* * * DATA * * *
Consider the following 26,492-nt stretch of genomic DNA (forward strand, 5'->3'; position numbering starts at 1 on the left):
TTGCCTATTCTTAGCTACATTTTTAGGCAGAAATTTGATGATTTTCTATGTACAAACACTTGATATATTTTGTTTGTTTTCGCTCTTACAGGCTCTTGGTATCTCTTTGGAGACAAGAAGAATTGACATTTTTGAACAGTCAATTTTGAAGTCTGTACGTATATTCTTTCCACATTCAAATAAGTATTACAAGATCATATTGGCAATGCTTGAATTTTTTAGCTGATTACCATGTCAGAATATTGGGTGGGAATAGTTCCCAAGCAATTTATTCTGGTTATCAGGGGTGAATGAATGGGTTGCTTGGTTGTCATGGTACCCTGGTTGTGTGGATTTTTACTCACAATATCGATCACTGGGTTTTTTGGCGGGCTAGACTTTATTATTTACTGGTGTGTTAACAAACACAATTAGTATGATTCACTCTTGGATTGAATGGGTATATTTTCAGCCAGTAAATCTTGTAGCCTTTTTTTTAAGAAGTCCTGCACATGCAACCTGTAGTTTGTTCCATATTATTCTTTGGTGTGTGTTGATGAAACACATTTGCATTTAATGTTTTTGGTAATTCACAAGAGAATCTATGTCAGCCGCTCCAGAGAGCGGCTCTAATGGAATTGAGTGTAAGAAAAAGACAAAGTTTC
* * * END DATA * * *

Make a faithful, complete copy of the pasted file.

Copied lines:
Consider the following 26,492-nt stretch of genomic DNA (forward strand, 5'->3'; position numbering starts at 1 on the left):
TTGCCTATTCTTAGCTACATTTTTAGGCAGAAATTTGATGATTTTCTATGTACAAACACTTGATATATTTTGTTTGTTTTCGCTCTTACAGGCTCTTGGTATCTCTTTGGAGACAAGAAGAATTGACATTTTTGAACAGTCAATTTTGAAGTCTGTACGTATATTCTTTCCACATTCAAATAAGTATTACAAGATCATATTGGCAATGCTTGAATTTTTTAGCTGATTACCATGTCAGAATATTGGGTGGGAATAGTTCCCAAGCAATTTATTCTGGTTATCAGGGGTGAATGAATGGGTTGCTTGGTTGTCATGGTACCCTGGTTGTGTGGATTTTTACTCACAATATCGATCACTGGGTTTTTTGGCGGGCTAGACTTTATTATTTACTGGTGTGTTAACAAACACAATTAGTATGATTCACTCTTGGATTGAATGGGTATATTTTCAGCCAGTAAATCTTGTAGCCTTTTTTTTAAGAAGTCCTGCACATGCAACCTGTAGTTTGTTCCATATTATTCTTTGGTGTGTGTTGATGAAACACATTTGCATTTAATGTTTTTGGTAATTCACAAGAGAATCTATGTCAGCCGCTCCAGAGAGCGGCTCTAATGGAATTGAGTGTAAGAAAAAGACAAAGTTTC